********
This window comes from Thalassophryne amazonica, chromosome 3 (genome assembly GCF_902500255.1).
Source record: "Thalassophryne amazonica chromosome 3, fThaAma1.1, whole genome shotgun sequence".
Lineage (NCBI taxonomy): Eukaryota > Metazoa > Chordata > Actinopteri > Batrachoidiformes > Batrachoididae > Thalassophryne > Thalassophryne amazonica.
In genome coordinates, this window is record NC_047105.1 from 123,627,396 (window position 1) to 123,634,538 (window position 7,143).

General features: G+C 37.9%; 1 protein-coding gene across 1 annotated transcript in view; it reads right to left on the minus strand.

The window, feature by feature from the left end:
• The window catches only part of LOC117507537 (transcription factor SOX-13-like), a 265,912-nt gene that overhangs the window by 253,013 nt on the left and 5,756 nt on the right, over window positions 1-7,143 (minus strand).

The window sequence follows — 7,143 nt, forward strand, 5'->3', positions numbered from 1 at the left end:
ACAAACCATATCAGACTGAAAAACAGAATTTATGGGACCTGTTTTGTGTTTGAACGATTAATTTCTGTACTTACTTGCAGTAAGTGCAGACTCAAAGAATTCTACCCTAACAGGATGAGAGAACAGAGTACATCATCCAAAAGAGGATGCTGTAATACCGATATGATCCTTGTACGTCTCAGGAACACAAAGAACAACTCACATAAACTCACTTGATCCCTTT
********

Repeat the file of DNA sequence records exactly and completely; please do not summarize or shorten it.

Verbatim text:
This window comes from Thalassophryne amazonica, chromosome 3 (genome assembly GCF_902500255.1).
Source record: "Thalassophryne amazonica chromosome 3, fThaAma1.1, whole genome shotgun sequence".
Lineage (NCBI taxonomy): Eukaryota > Metazoa > Chordata > Actinopteri > Batrachoidiformes > Batrachoididae > Thalassophryne > Thalassophryne amazonica.
In genome coordinates, this window is record NC_047105.1 from 123,627,396 (window position 1) to 123,634,538 (window position 7,143).

General features: G+C 37.9%; 1 protein-coding gene across 1 annotated transcript in view; it reads right to left on the minus strand.

The window, feature by feature from the left end:
• The window catches only part of LOC117507537 (transcription factor SOX-13-like), a 265,912-nt gene that overhangs the window by 253,013 nt on the left and 5,756 nt on the right, over window positions 1-7,143 (minus strand).

The window sequence follows — 7,143 nt, forward strand, 5'->3', positions numbered from 1 at the left end:
ACAAACCATATCAGACTGAAAAACAGAATTTATGGGACCTGTTTTGTGTTTGAACGATTAATTTCTGTACTTACTTGCAGTAAGTGCAGACTCAAAGAATTCTACCCTAACAGGATGAGAGAACAGAGTACATCATCCAAAAGAGGATGCTGTAATACCGATATGATCCTTGTACGTCTCAGGAACACAAAGAACAACTCACATAAACTCACTTGATCCCTTT